These critical clauses require you to relinquish the right to sue over employment issues like discrimination, wrongful termination, wage violations, and more. Severance agreements serve as settlements for those potential claims. Review it carefully, as sweeping “general release” clauses leave little to no avenue for future legal action should disputes emerge over the termination or agreement terms themselves. It is important to note that additional laws apply for California employees who are over the age of 40, so make sure you understand those rights.

Restrictive covenants

Severance agreements might include non-poaching or non-solicitation provisions that restrict your recruiting of former colleagues. Additionally, non-disparagement, non-disclosure, and confidentiality clauses may be included in some severance agreements aimed at limiting company criticism and preserving trade secrets. Assess the scope of these covenants to avoid limiting your future career.

Navigating these verbose and legalistic agreements feels daunting. But TONG LAW helps level the playing field by reviewing the severance agreement with you, assessing the enforceability of restrictive clauses, strategizing negotiation points, and outlining legal leverage you may have available to help you negotiate fair compensation.

Frequently Asked Questions

How much severance pay am I entitled to in California?

California law does not require private sector employers to provide severance pay, except in cases of mass layoffs or plant closings under the federal WARN Act.

The amount of severance pay depends on whether the employment agreement provides for it at the time of hire, company policy, tenure, and negotiation. Industry benchmarks can range from weeks to years, the equivalent of pay for some employees.

What should I negotiate for in a California severance agreement?

When negotiating a severance agreement in California, aim to maximize the severance pay amount and schedule favorable payment terms.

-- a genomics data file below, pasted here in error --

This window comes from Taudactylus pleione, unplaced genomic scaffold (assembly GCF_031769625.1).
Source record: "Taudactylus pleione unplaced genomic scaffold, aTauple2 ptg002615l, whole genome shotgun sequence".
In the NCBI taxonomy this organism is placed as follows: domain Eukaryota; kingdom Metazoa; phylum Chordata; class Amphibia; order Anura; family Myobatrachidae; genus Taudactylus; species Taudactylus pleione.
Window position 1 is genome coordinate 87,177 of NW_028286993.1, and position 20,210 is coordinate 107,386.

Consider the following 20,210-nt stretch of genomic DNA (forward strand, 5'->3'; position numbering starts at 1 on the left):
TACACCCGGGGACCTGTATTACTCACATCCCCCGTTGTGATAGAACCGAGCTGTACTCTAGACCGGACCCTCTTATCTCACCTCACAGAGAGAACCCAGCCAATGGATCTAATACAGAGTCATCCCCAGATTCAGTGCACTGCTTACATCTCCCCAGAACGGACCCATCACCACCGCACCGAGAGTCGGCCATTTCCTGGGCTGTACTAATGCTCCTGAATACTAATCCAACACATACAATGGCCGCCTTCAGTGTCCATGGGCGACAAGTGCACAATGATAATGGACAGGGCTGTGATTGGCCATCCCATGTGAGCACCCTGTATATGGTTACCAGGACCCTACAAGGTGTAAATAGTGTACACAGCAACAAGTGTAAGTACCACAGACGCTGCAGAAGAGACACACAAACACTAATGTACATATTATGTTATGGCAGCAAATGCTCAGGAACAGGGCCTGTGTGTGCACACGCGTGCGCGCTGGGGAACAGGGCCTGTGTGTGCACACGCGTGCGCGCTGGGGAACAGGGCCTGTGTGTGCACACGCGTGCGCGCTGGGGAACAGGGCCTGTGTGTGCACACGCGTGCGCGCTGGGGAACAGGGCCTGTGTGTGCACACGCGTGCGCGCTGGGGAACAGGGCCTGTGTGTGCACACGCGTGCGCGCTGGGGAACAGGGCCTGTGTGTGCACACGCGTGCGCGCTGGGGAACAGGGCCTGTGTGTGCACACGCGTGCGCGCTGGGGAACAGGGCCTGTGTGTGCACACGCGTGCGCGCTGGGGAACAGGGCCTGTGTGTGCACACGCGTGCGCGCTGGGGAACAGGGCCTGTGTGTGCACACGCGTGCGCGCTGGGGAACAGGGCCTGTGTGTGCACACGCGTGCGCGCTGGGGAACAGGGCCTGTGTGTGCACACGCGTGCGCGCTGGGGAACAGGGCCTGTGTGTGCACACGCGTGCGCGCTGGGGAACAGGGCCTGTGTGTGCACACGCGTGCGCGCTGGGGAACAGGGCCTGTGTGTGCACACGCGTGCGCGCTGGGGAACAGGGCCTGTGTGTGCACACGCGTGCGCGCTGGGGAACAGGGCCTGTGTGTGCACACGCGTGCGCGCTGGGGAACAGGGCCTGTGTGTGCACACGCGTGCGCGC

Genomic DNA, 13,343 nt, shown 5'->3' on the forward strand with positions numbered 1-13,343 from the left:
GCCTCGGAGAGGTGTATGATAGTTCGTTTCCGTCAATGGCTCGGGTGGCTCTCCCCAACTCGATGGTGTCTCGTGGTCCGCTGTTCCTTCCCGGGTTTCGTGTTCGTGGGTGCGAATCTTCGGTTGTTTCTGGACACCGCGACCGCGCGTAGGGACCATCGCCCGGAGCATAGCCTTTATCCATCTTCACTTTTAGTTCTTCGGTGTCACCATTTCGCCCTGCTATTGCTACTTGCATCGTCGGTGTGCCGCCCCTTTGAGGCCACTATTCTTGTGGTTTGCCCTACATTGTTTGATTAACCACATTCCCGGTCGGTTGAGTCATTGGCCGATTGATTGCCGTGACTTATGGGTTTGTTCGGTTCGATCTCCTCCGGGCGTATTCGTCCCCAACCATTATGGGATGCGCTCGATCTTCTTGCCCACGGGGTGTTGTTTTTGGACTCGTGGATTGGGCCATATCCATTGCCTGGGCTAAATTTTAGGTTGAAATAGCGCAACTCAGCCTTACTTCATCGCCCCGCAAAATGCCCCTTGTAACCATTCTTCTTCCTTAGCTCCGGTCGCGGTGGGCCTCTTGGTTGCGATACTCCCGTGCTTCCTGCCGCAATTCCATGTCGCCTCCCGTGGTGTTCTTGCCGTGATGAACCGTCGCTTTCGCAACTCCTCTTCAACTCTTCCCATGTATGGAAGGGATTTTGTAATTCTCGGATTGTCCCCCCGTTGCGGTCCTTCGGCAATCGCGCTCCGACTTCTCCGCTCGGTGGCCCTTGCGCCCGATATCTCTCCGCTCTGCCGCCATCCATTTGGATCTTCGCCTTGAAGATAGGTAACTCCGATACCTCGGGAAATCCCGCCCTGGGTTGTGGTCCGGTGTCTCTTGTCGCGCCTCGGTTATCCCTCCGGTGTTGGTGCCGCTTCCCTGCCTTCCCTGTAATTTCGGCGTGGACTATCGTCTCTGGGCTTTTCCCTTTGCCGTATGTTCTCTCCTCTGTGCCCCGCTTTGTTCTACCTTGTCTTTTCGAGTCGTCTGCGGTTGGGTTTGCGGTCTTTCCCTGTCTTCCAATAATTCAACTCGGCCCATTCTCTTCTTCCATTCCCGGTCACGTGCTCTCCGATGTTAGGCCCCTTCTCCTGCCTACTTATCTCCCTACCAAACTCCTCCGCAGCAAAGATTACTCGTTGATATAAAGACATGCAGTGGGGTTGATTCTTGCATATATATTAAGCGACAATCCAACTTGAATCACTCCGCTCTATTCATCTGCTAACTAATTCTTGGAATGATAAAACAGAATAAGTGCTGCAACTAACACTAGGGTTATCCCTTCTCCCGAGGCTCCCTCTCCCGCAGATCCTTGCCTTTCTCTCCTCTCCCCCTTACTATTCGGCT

Also, negotiate extended health insurance coverage, career transition services, letters of recommendation, advanced vesting of stock options, delayed exercise period of vested equity, and narrow confidentiality/release of claims provisions.

Can my employer fire me without severance pay in California?

Yes, California employers can terminate employment without offering severance pay, except for mass layoffs covered by the WARN Act.

However, wrongful termination based on discrimination, retaliation, or contract violations may still entitle you to monetary damages. Consult an experienced employment attorney regarding your workplace rights.

Contact Our California Employment Lawyers Today

Losing a job, regardless of tenure or performance, deals a financial and emotional blow. But taking time to process the grief, understand your rights, and thoughtfully negotiate severance packages or alternative remedies empowers you to start healing.

As employment lawyers well-versed in California severance pay laws, TONG LAW stands ready to answer your questions, review agreements, negotiate enhanced packages, and get you back on steady footing. Every journey has chapters of tragedy and triumph. While this career setback may feel like your darkest hour, a new dawn awaits. Contact us today to start writing your comeback story.

Author Bio

Vincent Tong

Vincent Tong is the CEO and Managing Partner of TONG LAW, a business and employment law firm located in Oakland, CA. Vincent is a fierce advocate for employees facing discrimination and wrongful termination. With several successful jury trial victories and favorable settlements, he has earned a strong reputation for delivering exceptional results for his clients.

In addition, Vincent provides invaluable counsel to businesses, guiding them on critical matters such as formation and governance, regulatory compliance, and protection of intellectual property assets. His depth of experience allows him to anticipate risks, devise strategies to avoid legal pitfalls, and empower clients to pursue their goals confidently.

Vincent currently serves as the 2021 President of the Board of Directors for the Alameda County Bar Association and sits on the Executive Board for the California Employment Lawyers Association. Recognized for outstanding skills and client dedication, he has consecutively earned the Super Lawyers’ Rising Star honor since 2015, reserved for the top 2.5% of attorneys. He also received the Distinguished Service Award for New Attorney from the Alameda County Bar Association in 2016. He is licensed to practice before all California state courts and the United States District Court for the Northern and Central Districts of California.